Posted by Bill Ferriter on Tuesday, 01/28/2014
One of the themes that I've spent the past few days wrestling with is the difference between engaging and empowering our students. It's a theme that Scott Glass and David Jakes touched on early in their Saturday Morning #educon session and it's caught legs in Twitter -- starting more conversations than pretty much every strand dropped in the stream over the weekend.
Here's my initial thinking, expressed in note form:
So what do YOU think? Are engaging students and empowering students fundamentally different and yet equally important? Does one naturally precede the other? Can you be empowered without being engaged? Is engaging learners a short term goal and empowering students a long term goal?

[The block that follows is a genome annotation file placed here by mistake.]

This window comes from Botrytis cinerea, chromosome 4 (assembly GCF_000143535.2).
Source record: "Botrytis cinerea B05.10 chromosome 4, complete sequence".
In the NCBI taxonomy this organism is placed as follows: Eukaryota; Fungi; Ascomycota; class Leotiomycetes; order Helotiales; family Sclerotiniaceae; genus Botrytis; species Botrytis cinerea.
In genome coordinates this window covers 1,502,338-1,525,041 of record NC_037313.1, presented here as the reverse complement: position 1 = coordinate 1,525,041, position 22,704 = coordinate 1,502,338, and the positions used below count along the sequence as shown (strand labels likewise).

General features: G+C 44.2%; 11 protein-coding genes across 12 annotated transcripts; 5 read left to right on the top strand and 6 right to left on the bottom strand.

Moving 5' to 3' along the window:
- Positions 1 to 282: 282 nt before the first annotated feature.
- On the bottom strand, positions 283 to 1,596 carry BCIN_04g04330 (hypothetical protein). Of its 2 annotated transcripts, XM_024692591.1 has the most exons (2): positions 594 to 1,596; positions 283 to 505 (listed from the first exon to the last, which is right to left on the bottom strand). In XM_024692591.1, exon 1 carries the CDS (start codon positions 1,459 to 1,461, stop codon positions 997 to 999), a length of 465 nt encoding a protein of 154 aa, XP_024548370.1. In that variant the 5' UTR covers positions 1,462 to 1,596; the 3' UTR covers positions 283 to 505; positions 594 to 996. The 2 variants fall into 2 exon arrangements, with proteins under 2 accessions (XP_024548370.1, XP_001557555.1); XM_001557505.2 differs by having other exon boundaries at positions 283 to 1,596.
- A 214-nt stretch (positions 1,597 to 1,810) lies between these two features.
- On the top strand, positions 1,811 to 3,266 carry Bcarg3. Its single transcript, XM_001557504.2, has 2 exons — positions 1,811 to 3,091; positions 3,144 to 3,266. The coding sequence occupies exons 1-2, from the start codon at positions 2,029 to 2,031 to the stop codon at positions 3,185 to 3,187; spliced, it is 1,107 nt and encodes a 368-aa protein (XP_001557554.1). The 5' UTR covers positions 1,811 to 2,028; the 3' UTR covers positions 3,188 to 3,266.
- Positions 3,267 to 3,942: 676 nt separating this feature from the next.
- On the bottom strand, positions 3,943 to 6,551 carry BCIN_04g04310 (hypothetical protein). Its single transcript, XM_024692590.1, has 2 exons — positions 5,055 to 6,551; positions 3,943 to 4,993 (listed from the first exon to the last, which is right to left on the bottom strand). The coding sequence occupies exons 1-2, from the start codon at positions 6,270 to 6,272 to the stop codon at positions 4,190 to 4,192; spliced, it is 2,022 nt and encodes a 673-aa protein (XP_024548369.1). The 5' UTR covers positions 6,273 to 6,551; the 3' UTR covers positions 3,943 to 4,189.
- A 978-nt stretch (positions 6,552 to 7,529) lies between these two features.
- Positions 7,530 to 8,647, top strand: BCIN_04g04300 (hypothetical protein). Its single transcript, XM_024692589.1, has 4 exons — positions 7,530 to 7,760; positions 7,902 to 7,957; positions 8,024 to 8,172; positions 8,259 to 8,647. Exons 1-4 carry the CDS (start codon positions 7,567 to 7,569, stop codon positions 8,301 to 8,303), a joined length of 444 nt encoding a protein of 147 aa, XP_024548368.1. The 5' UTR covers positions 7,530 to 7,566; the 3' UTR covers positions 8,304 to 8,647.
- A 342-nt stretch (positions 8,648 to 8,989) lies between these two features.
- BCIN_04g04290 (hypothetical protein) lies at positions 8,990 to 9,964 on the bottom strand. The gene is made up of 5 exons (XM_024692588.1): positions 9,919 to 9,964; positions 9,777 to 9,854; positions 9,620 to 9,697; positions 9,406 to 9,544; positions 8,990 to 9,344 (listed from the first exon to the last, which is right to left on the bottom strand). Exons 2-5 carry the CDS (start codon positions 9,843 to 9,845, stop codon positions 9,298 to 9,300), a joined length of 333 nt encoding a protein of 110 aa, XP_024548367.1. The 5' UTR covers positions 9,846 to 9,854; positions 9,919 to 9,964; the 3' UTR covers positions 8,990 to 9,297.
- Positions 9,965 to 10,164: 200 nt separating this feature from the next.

Do phrases like " we need to engage our students" and "the first step towards motivating kids is building buy in" hint at dysfunctional power relationship between students and teachers? Are they just further evidence of our reluctance to give students the chance to own their own learning? When we see engaging students as our ultimate goal, are we somehow suggesting that teachers are the only ones that can determine topics worth exploring?
I guess the reason this conversation is rumbling through my head is that I've always used "engaging" and "empowering" interchangeably in my head -- but I'm starting to think that they aren't as synonymous as I thought they were.
Related Radical Reads: